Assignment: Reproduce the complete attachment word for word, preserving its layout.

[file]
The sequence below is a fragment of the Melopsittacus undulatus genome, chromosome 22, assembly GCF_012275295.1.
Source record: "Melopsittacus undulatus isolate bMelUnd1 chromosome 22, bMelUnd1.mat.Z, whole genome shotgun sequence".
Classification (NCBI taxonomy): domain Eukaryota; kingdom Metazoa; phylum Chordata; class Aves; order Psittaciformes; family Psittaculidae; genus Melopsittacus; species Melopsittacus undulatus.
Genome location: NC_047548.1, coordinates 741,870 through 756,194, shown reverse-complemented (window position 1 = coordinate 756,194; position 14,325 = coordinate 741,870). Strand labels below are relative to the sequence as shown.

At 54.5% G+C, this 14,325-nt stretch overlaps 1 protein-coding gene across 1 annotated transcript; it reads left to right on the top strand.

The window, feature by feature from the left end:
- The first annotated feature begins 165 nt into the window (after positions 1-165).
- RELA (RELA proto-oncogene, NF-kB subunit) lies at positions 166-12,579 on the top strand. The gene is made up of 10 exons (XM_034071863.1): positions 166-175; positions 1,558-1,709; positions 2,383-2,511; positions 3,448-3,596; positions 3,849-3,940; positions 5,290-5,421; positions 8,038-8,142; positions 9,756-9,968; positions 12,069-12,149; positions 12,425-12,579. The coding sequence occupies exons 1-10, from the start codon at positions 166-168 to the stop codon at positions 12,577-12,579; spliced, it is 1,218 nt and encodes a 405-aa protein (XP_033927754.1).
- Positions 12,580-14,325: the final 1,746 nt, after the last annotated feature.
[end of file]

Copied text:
The sequence below is a fragment of the Melopsittacus undulatus genome, chromosome 22, assembly GCF_012275295.1.
Source record: "Melopsittacus undulatus isolate bMelUnd1 chromosome 22, bMelUnd1.mat.Z, whole genome shotgun sequence".
Classification (NCBI taxonomy): domain Eukaryota; kingdom Metazoa; phylum Chordata; class Aves; order Psittaciformes; family Psittaculidae; genus Melopsittacus; species Melopsittacus undulatus.
Genome location: NC_047548.1, coordinates 741,870 through 756,194, shown reverse-complemented (window position 1 = coordinate 756,194; position 14,325 = coordinate 741,870). Strand labels below are relative to the sequence as shown.

At 54.5% G+C, this 14,325-nt stretch overlaps 1 protein-coding gene across 1 annotated transcript; it reads left to right on the top strand.

The window, feature by feature from the left end:
- The first annotated feature begins 165 nt into the window (after positions 1-165).
- RELA (RELA proto-oncogene, NF-kB subunit) lies at positions 166-12,579 on the top strand. The gene is made up of 10 exons (XM_034071863.1): positions 166-175; positions 1,558-1,709; positions 2,383-2,511; positions 3,448-3,596; positions 3,849-3,940; positions 5,290-5,421; positions 8,038-8,142; positions 9,756-9,968; positions 12,069-12,149; positions 12,425-12,579. The coding sequence occupies exons 1-10, from the start codon at positions 166-168 to the stop codon at positions 12,577-12,579; spliced, it is 1,218 nt and encodes a 405-aa protein (XP_033927754.1).
- Positions 12,580-14,325: the final 1,746 nt, after the last annotated feature.